Foreign help building Eritrea bases violates embargo: U.N. experts
By Michelle Nichols | UNITED NATIONS United Nations sanctions monitors warned in an annual report released on Friday that possible foreign support for a new military base and seaport in Eritrea and the presence of foreign
United Nations sanctions monitors warned in an annual report released on Friday that possible foreign support for a new military base and seaport in Eritrea and the presence of foreign weapons and equipment were likely in violation of an arms embargo.
The monitors told the U.N. Security Council last year that Saudi Arabia and the United Arab Emirates had established a military presence in Eritrea as part of the Saudi-led campaign against Houthi rebels in Yemen, which lies just 40 km (25 miles) across the Red Sea from the poor Horn of Africa nation.
They said the use of Eritrea’s land, waters and airspace by other countries to conduct military operations in a third state was not a sanctions violation, but warned that “compensation diverted directly or indirectly towards activities that threatened peace and security in the region, or for the benefit of the Eritrean military, would constitute a violation.”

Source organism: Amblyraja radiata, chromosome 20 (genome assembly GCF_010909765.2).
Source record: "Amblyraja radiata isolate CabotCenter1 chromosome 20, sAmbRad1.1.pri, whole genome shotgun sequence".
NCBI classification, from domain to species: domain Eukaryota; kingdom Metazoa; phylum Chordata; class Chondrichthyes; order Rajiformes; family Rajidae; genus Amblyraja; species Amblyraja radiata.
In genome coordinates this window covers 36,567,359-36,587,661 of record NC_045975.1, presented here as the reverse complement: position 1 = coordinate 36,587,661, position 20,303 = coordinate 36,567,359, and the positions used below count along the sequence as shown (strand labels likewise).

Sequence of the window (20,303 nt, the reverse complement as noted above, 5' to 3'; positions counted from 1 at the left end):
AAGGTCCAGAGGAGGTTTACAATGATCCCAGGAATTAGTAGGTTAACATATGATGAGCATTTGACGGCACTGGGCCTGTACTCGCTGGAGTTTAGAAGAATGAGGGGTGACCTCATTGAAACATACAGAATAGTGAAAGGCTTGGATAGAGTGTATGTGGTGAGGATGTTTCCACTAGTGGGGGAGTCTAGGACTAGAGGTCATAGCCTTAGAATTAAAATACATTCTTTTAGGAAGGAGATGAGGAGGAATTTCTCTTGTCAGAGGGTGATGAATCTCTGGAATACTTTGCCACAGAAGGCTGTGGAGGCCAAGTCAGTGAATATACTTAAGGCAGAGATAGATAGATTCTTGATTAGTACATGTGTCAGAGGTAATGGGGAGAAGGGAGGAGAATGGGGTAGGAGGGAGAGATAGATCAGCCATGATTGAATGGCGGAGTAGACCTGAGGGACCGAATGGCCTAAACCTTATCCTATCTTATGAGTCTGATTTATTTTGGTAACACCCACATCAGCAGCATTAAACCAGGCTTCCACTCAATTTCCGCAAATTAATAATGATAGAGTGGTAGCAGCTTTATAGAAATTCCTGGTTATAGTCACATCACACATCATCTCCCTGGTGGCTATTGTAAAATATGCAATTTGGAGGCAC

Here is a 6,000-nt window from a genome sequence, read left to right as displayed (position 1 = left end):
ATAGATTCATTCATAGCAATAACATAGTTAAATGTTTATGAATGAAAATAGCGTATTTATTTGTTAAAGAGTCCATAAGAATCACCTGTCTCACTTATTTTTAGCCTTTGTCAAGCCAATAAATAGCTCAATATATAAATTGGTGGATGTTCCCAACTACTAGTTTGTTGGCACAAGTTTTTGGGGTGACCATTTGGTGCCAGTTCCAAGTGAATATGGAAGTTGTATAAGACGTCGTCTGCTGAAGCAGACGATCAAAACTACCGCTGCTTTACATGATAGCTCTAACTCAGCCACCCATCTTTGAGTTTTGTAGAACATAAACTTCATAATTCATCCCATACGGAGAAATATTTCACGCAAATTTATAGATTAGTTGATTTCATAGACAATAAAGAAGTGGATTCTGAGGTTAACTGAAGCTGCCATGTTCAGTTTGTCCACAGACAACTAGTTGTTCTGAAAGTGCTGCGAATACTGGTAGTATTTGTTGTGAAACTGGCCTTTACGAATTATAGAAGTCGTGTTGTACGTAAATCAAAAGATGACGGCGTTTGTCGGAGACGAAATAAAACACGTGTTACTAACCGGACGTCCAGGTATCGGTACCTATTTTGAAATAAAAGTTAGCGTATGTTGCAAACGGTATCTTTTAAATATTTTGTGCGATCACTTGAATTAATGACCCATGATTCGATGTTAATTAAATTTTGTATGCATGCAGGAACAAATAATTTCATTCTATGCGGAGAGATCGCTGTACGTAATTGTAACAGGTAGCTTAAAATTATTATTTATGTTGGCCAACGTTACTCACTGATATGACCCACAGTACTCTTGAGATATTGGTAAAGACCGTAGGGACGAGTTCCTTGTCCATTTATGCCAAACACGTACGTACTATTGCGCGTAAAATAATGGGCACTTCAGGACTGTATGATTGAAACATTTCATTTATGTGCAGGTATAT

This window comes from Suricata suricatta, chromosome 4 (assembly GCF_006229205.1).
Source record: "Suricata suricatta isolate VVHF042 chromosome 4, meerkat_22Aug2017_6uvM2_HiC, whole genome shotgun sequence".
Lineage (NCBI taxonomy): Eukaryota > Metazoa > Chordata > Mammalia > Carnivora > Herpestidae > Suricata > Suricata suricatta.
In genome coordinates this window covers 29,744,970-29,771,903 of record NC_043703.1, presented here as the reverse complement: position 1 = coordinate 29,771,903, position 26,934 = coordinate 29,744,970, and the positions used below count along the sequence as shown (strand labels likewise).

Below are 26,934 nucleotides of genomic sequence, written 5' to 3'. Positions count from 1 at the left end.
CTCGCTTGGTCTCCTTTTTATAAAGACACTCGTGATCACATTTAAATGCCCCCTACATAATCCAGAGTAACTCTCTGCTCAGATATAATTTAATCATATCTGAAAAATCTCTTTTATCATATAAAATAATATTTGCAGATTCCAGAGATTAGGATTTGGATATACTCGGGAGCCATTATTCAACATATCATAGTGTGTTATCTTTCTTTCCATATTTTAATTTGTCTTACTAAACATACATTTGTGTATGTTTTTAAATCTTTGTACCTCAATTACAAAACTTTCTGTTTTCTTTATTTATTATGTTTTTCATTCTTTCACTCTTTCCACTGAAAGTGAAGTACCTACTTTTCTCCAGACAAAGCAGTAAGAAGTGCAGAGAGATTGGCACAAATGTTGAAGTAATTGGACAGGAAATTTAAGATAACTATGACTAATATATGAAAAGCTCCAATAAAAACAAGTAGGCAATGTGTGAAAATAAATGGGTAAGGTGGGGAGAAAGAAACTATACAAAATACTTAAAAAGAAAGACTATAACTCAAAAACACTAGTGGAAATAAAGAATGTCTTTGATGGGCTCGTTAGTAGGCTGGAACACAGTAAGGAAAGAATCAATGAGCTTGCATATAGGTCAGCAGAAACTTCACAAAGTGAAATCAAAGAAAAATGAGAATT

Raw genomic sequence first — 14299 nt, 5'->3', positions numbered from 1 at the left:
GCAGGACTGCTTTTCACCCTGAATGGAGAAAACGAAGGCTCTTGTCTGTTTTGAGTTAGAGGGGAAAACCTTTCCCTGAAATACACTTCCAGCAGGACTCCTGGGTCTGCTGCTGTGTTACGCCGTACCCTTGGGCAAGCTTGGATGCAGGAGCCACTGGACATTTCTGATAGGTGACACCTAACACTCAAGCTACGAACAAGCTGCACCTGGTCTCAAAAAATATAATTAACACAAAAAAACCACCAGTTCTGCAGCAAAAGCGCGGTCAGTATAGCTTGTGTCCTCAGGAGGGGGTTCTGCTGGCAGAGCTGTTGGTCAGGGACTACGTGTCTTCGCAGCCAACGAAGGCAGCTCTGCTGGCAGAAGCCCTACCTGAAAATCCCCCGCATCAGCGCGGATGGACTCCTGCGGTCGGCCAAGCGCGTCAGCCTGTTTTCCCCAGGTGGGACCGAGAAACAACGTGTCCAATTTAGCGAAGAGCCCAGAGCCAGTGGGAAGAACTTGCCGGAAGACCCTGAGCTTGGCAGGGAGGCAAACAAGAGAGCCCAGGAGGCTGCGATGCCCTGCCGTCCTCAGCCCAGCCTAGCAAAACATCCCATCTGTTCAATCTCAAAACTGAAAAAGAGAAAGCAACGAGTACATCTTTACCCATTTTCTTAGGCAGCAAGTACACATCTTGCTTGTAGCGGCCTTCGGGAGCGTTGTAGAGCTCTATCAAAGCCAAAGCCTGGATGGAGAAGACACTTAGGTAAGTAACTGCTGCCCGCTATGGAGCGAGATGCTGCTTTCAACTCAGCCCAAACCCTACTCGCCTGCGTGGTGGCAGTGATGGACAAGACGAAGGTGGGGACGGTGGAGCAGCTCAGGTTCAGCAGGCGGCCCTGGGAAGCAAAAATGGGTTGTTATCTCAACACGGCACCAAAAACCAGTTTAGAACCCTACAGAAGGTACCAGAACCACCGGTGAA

In the past year the U.N. monitors collected evidence, including the construction of a new military base at Assab airport and a new seaport next to it, indicating “there may have been external support for infrastructure development that could benefit the Eritrean military.”
The monitors said they have also documented the presence in Eritrea “whether for training or transit, of armed personnel and related military and naval equipment of various Member States other than Saudi Arabia and the United Arab Emirates.”
The U.N. sanctions monitors determined the current terms of the U.N. arms embargo does not allow for such activities and recommended that the Security Council provide advice to U.N. states on compliance with the embargo.
They said it “could be reasonably determined” that foreign support for the construction of permanent military installations in Eritrea constitutes the provision of technical assistance, training, financial and other assistance to military activities, which is banned under the arms embargo.
The Saudi Arabia and United Arab Emirates missions to the United Nations were not immediately available to comment on the report by the U.N. sanctions monitors.
Eritrea’s Foreign Minister Osman Saleh Mohammed told Reuters earlier this year that the United Arab Emirates now uses Eritrean “logistical facilities.” The UAE has also trained 4,000 Yemeni fighters in Assab, Eritrea.
The U.N. sanctions on Eritrea were mainly imposed following accusations it backed Somalia’s Islamist al Shabaab militants, a charge Asmara denies. The U.N. monitors said in the latest report that they had – for the third year in a row – not found any firm evidence of such support.
Eritrea has refused to engage with the U.N. monitors and they have been unable to visit the country.
(Reporting by Michelle Nichols; Editing by Bill Rigby)